- Alternative Investment Fund Managers Directive - Implications for Non-EU Managers of Non-EU Funds
- November 8, 2013 | Authors: Daniel Loeb; Gary Smith
- Law Firm: Loeb Smith & Brady - George Town Office
- What is an AIF?
AIFs are defined as collective investment undertakings (including any related investment compartments) which “raise capital from a number of investors, with a view to investing it in accordance with a defined investment policy for the benefit of those investors.” EU AIFs are AIFs which are either (i) authorized or registered in a Member State or (ii) have their registered office and/or head office in a Member State. Any AIF that is not an EU AIF is a non-EU AIF. Family office vehicles would fall outside of the definition of an AIF. There is also a specific carve out for Undertakings for Collective Investment in Transferable Securities (UCITS).
At this stage in the process, the main points for non-EU Managers seeking to market non-EU AIFs to EU investors are that:
v from July 22, 2013, non-EU Managers may continue to make use of Member States’ existing private placement regimes provided that:
(1) they comply with certain disclosure and transparency requirements;
(2) appropriate information sharing agreements are in place between the relevant Member State and the jurisdictions of establishment of both the non-EU AIF and the non-EU Manager; and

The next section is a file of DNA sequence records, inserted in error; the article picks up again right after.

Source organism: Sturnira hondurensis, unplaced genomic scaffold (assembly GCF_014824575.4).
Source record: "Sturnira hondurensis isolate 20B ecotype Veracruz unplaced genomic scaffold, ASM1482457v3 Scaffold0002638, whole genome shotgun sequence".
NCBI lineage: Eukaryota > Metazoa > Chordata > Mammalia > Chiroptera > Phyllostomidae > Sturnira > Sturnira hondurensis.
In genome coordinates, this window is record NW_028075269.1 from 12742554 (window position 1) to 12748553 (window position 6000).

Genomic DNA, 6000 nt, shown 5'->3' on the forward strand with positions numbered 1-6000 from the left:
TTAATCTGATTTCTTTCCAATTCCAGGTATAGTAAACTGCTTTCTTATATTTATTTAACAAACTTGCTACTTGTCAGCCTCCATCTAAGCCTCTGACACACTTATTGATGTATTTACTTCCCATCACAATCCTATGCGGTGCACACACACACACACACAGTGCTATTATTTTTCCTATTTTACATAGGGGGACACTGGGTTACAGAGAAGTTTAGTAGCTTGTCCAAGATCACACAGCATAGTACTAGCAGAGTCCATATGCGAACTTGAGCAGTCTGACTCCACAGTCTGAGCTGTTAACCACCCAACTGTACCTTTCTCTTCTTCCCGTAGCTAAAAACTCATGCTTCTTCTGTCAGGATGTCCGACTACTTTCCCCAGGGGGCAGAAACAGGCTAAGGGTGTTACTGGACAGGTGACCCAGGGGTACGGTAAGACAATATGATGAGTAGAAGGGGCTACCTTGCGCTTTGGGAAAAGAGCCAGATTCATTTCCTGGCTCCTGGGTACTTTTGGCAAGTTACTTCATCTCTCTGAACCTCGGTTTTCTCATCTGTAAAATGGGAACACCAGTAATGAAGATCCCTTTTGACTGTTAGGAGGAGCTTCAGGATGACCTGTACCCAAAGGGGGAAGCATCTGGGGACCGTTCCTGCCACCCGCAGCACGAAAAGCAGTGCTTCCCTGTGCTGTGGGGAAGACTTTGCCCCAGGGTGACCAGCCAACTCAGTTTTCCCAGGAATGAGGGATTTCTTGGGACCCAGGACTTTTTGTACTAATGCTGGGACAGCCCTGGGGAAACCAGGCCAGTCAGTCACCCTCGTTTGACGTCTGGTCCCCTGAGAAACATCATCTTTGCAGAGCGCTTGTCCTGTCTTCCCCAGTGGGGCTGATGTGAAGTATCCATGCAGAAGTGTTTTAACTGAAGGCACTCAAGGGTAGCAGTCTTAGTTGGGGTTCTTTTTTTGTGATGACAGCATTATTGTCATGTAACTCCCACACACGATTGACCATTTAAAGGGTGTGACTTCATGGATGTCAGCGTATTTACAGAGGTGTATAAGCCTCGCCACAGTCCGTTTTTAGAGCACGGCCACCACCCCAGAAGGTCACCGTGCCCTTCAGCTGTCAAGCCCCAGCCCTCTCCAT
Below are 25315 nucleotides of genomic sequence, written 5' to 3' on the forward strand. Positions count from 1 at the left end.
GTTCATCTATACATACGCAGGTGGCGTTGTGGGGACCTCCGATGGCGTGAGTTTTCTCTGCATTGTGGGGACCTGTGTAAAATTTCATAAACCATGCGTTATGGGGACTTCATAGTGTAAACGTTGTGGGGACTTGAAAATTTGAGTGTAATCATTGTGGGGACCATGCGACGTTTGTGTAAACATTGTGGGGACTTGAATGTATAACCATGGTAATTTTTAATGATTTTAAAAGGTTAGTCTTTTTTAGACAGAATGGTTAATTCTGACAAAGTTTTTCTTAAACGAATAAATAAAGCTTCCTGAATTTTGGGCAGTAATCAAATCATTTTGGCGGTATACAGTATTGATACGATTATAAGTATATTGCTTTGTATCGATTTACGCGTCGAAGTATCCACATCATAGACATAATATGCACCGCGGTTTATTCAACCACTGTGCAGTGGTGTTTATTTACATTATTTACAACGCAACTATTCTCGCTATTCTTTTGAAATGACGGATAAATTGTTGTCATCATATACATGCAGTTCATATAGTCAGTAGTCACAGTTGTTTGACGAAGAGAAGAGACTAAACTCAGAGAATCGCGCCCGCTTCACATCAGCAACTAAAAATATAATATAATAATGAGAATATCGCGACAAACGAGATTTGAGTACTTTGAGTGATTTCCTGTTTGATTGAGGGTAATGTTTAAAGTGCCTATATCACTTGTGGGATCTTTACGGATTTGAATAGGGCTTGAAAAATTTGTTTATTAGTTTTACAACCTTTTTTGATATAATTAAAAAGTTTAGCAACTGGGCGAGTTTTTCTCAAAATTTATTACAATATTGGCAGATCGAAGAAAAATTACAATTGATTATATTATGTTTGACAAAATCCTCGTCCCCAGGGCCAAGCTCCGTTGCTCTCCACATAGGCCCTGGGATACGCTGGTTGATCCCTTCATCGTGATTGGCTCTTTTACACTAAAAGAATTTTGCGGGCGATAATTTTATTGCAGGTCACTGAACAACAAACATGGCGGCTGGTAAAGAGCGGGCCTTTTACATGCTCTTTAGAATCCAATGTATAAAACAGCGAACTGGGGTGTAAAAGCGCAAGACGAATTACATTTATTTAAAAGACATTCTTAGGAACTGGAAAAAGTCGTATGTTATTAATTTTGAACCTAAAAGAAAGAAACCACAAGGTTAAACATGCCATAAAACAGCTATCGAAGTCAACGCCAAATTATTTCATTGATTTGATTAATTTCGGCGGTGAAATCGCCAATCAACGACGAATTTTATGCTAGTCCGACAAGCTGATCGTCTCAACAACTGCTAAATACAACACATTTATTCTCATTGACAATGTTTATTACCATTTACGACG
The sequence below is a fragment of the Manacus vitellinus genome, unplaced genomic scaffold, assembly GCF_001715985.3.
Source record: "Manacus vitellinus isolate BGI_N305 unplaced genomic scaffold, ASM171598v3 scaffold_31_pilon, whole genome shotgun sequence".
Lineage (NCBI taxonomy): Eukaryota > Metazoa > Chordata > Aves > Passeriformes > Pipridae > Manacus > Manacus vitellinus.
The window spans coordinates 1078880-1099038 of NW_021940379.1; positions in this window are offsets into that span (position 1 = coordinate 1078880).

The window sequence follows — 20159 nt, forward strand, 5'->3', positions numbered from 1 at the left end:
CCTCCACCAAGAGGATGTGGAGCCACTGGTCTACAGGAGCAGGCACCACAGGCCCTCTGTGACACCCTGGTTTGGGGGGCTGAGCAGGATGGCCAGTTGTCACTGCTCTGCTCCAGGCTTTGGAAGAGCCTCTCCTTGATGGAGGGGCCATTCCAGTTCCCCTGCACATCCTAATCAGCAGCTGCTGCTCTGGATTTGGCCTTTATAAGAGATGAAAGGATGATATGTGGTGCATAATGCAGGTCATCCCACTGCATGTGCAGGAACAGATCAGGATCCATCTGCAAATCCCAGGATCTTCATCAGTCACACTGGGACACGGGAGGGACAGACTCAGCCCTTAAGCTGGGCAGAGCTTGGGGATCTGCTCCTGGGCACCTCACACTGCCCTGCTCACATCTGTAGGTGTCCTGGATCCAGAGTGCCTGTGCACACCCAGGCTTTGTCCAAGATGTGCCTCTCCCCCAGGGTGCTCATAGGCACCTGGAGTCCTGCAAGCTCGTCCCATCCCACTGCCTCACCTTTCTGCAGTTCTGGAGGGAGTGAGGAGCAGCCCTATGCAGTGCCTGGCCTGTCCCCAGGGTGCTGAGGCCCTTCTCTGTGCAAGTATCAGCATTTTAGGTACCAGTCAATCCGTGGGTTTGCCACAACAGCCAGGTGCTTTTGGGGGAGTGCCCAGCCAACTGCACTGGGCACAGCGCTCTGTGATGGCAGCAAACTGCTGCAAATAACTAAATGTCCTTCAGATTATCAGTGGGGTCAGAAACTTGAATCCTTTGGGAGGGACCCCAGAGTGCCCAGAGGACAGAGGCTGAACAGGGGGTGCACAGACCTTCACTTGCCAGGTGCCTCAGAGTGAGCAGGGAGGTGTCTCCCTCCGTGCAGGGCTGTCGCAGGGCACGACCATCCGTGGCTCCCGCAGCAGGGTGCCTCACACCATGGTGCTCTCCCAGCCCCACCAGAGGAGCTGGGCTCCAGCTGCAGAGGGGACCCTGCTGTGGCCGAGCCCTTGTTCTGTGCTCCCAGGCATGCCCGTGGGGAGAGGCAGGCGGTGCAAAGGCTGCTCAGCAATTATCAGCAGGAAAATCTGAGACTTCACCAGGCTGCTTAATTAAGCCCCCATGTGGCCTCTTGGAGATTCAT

(3) neither the non-EU AIF nor the non-EU Manager are established in a jurisdiction that is designated as non-cooperative by the Financial Action Task Force (“FATF”) (the “Three Conditions”).
v Between 2013 and 2015, non-EU Managers can market non-EU AIFs to professional investors in each EU Member State under the relevant Member State’s private placement regime.
v In 2015 (two years after the implementation of the Directive into the domestic laws of each EU Member State) non-EU Managers may, subject to advice from ESMA on the extension of the regime to non-EU Managers, take advantage of a pan-EU passport in respect of their marketing and management activities. They will be required to be authorised by the relevant EU competent authority (i.e. the supervising authority in the relevant EU Member State) and they will be required to comply with all the provisions in the Directive and certain other requirements as the AIF is established in a non-EU jurisdiction (e.g. the Cayman Islands) including: (i) cooperation arrangements, (ii) tax information sharing, and (iii) the non-EU AIF must not be established in a jurisdiction that is designated as non-cooperative by FATF.
v Member State private placement regimes may continue at the discretion of Member States but, following a review and the issue of technical advice by ESMA (anticipated to be in 2015), private placement regimes in Members States may be gradually phased out (anticipated in 2018).
The Three Conditions
Disclosure and transparency condition